The BP (NYSE: BP) accident is far and away the worst disaster to ever befall drilling companies, from both an economic and environmental perspective. Entire industries in the Gulf are on extended hiatus. It goes without saying that after oil leaking continuously into the Gulf for more than two months, natural habitats for fish and other marine life have been ruined. BP, which, prior to the incident was a giant of industry and enjoyed $7 billion revenue streams per quarter, may need to consider bankruptcy. Clearly, the circumstances are special. Never before in the history of the deep sea drilling industry have we seen such a fiasco. But as investors, we need to recognize that special circumstances create special opportunities.
Now, before you label me a greedy, uncaring self-beneficiary, I must say that I do have extreme sympathy for this environmental disaster. I have sympathies for the locals living near the gulf, their businesses, the animals, even BP to some extent. The reality of it is that investors everywhere recognize that situations like this do not happen every year (or even every 20). Everyone is wondering where we go from here.
The most obvious aspect of this situation is that investors believe that if BP manages to cap the spill and stay afloat financially, their shares would be extremely undervalued (or at least at a pretty good bargain by most standards). The only problem with this thought process is an obvious one; the risk of BP filing for bankruptcy. While this may seem unlikely, any investor that has been around a while knows that anything can happen at this point given the enormous amount of claims on BP. It may not head for any of the bankruptcy chapters, but at this point it's too hard to call, and a long position in BP seems like a constant headache.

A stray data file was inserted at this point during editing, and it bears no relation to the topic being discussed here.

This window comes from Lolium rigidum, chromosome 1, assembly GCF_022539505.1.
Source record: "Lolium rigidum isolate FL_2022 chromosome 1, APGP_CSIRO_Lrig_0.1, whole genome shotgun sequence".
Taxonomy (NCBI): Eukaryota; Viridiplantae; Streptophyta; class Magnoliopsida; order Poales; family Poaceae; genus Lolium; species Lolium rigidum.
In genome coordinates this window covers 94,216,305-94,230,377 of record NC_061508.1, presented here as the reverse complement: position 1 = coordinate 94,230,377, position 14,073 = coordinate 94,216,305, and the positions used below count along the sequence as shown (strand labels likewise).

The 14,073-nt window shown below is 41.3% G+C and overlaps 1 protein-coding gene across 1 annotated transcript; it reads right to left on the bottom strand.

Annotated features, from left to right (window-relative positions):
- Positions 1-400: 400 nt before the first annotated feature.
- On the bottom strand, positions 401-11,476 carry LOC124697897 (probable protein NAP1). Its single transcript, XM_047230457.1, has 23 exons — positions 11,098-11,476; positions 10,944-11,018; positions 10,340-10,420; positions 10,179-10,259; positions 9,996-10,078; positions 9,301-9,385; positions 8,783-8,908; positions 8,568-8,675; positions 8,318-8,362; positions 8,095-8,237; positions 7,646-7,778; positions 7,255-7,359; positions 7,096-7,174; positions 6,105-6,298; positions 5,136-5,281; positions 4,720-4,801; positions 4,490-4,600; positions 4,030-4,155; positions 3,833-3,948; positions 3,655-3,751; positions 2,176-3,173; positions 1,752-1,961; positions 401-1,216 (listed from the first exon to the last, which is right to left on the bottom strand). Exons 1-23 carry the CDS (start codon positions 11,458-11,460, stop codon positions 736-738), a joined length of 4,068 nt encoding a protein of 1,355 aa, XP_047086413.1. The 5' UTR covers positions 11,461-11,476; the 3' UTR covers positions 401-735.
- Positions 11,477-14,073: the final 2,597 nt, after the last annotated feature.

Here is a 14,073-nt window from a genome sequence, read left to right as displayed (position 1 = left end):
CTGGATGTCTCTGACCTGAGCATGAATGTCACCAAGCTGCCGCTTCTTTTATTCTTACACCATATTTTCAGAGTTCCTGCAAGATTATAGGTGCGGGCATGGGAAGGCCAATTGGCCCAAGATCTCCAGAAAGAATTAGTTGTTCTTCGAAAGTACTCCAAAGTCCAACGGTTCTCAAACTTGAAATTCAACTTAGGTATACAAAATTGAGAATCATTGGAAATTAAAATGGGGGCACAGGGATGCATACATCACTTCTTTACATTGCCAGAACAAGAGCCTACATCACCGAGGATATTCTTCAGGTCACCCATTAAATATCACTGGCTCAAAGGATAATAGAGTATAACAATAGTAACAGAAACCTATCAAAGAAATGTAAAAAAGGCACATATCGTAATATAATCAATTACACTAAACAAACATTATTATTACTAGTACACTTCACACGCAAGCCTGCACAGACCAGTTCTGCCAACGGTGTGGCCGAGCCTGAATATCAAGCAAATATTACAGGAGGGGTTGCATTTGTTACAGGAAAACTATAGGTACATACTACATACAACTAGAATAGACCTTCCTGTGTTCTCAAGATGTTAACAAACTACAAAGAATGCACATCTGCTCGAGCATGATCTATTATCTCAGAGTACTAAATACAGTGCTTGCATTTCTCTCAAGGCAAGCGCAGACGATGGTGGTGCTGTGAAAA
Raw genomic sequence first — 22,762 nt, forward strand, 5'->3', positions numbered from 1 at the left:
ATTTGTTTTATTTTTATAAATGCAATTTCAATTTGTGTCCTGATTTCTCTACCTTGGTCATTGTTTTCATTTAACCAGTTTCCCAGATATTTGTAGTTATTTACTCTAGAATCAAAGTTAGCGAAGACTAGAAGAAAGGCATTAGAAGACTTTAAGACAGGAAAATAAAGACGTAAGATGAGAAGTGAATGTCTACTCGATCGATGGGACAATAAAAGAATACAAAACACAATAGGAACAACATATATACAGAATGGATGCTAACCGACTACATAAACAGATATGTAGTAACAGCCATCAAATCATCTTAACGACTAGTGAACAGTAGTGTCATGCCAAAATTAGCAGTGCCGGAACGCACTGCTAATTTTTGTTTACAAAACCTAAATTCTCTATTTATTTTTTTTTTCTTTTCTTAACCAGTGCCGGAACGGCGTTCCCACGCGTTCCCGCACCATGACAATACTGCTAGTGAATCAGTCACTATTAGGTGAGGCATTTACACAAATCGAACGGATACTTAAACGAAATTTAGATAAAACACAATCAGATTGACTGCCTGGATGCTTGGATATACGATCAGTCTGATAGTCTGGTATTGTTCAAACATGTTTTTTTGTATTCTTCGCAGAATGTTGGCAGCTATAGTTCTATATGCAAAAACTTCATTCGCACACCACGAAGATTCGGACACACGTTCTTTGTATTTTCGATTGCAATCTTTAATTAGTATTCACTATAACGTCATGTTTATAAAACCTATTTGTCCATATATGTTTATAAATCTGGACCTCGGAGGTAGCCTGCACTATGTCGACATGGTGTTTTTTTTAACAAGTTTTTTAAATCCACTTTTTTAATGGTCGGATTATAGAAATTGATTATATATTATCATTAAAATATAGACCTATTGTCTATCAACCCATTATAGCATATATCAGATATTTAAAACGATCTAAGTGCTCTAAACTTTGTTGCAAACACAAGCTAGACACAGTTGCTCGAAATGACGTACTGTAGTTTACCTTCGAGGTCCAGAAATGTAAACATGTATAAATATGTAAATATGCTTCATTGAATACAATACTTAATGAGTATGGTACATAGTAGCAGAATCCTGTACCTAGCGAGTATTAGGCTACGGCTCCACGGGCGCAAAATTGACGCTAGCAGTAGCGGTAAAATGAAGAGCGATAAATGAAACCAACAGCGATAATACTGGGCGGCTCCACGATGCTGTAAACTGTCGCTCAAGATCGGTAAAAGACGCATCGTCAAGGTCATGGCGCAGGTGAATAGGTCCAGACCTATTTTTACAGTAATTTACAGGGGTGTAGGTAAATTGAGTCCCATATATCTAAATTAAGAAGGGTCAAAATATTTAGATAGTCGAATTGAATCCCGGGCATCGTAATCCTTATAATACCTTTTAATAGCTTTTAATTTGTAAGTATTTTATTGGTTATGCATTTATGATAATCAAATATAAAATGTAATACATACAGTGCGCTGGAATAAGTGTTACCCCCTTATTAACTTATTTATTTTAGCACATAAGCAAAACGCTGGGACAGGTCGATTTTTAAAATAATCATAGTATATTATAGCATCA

Dave and I were looking around at other drilling companies last week to see what their charts looked like and to see if we could spot any opportunities. Initially, we were looking at Transocean (NYSE: RIG) and Diamond Offshore (NYSE: DO), which do the same thing: deep sea drilling. Much like BP, both companies' shares had been run into the ground. Transocean's more so since it was their drilling rig that blew up. Though legally Transocean is deemed not liable, sentiment tends to be negative when your company name is associated with a disaster of this magnitude.